IMG_3373It’s autumn.  That means it’s time for you to once again reflect upon the many valuable things you learned during high school science class, in that smelly room with the stone-stopped tables and the Bunsen burner devices and the sinks with the odd curved faucets.  In addition to dissecting frogs and enduring that first whiff of formaldehyde, a smell that you will dread for the rest of your life, you learned about photosynthesis, and why leaves change color during the autumn.

Photosynthesis is the process by which our arboreal friends take water and carbon dioxide and convert them into oxygen and glucose.  The leaves have chlorophyll, a substance that is the crucial agent in the photosynthesis process and uses the power of sunshine to complete the chemical change that is essential to life on our planet.  You learned that chlorophyll is a deep, rich green, and during the height of spring and summer, when the chlorophyll is hard at work, its presence masks the other colors found in the leaves.

But when autumn comes, and winter approaches, and the supply of water and sunshine will decline, the chlorophyll decides that it’s time to take a vacation.  It leaves the leaves, and when it does the other hidden colors emerge — like the bright reds that you see in sugar maple leaves.  And sometimes you can see this process in action.  It’s the sort of thing your high school science teacher would enjoy.

Too Soon

IMG_3318Yikes!  The leaves on the trees on my street are already turning, and it’s not even October yet!  I’m not ready.

Please, weather gods — let us have a few weeks more of Indian summer!  I know it is a politically incorrect term, but it’s been unseasonably cool for months, and we could use some bright, clear days with temperatures in the 80s before the trees show their true colors, the autumn winds blow, and we feel the first breath of winter on our necks.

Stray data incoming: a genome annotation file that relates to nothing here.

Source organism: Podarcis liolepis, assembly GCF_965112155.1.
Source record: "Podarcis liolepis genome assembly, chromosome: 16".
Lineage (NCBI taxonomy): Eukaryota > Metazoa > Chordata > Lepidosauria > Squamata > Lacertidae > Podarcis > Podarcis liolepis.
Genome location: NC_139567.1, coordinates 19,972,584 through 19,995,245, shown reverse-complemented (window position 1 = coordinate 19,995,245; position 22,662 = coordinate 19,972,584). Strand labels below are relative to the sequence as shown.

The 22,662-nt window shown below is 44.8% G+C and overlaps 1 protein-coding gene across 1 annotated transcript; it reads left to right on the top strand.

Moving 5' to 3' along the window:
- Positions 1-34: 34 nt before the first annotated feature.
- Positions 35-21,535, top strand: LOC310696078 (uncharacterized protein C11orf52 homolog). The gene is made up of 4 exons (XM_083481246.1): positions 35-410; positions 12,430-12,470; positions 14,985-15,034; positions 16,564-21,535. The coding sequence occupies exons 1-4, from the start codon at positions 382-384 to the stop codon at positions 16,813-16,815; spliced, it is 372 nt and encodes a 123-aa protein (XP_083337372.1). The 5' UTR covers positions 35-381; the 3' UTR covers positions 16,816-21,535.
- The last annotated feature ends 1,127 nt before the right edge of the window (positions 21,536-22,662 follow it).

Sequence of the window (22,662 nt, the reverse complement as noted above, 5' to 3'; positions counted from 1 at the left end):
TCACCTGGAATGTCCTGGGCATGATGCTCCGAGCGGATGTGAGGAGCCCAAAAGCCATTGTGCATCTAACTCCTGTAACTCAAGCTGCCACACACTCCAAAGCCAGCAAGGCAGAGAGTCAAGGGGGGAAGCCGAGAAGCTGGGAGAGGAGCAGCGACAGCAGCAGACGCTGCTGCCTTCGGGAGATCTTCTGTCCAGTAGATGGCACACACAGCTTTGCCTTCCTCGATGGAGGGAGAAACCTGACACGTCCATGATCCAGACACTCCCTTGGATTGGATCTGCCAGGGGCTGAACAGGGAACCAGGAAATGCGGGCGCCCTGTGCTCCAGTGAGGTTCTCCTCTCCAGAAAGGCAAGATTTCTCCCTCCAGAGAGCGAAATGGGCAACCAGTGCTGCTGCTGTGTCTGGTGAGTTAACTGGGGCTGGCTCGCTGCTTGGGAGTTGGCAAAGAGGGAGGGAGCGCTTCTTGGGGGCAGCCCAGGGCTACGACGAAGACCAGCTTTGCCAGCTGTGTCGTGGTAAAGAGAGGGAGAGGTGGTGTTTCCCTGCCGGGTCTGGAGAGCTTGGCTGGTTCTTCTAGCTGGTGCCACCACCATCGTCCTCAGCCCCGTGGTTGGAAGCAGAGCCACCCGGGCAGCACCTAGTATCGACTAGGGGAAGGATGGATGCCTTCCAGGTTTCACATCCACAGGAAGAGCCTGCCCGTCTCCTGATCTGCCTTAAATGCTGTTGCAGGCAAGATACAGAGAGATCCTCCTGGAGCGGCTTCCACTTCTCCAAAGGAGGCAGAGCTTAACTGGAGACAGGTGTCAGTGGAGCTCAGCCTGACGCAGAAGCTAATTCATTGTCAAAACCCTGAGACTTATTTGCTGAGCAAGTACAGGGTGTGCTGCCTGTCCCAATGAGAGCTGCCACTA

Orange You Glad It’s Autumn?

IMG_5306It’s been a beautiful fall color season in New Albany this year.  The maple tree in our backyard looked particularly radiant, with its blazing orange leaves.  Unfortunately, the inevitable autumn storms have come, and the wind and rain have knocked many of the leaves off the trees — as the carpet of color at the base of our maple tree indicates.  We’ll have a more days of the beautiful colors, then it will be time for the grim Skeletal Tree Season.

Fall Is Aptly Named

IMG_5026The leaves have started to fall from the trees fronting the Webner household.  Like little pellets of gold, they add a dash of color to the sidewalk and the front walk.  It’s fun to rustle the leaves as you walk to retrieve the mail.

I’m sorry that summer has ended, but I must confess that I love autumn.  As the leaves change color and drop to the ground, I acknowledge that fall is aptly named.

Starting To Turn

IMG_4975It’s been a very cool end of summer in New Albany, and now that autumn has officially arrived the leaves are starting to turn a bit earlier than normal.  It’s sad to see summer leave with a chilly morning whimper, but the first hints of rusty fall colors make me feel a bit better about the change of seasons.

Branches Aflame

Our fall colors are really starting to emerge in central Ohio; we’ll continue to have blazing arboreal beauty until a big storm knocks the leaves to the ground.

The sugar maples on the streets of our neighborhood are particularly striking right now, with leaves like tufts of flame burning brightly on the tree limbs.

Autumn Comes To The Buckeye State

Autumn is a beautiful season in the Midwest and Northeast, as the leaves change and the last seasonal blooms appear.  The average bit of Ohio woodland may not be as richly colorful as, say, a Vermont forest, but it is still a treat for the senses.  It is a time of year when a normally brisk walk slows down, so the walker can try, at least, to fully appreciate the surprisingly rich tapestry of colors found in that patch of trees that has been passed thousands of times before.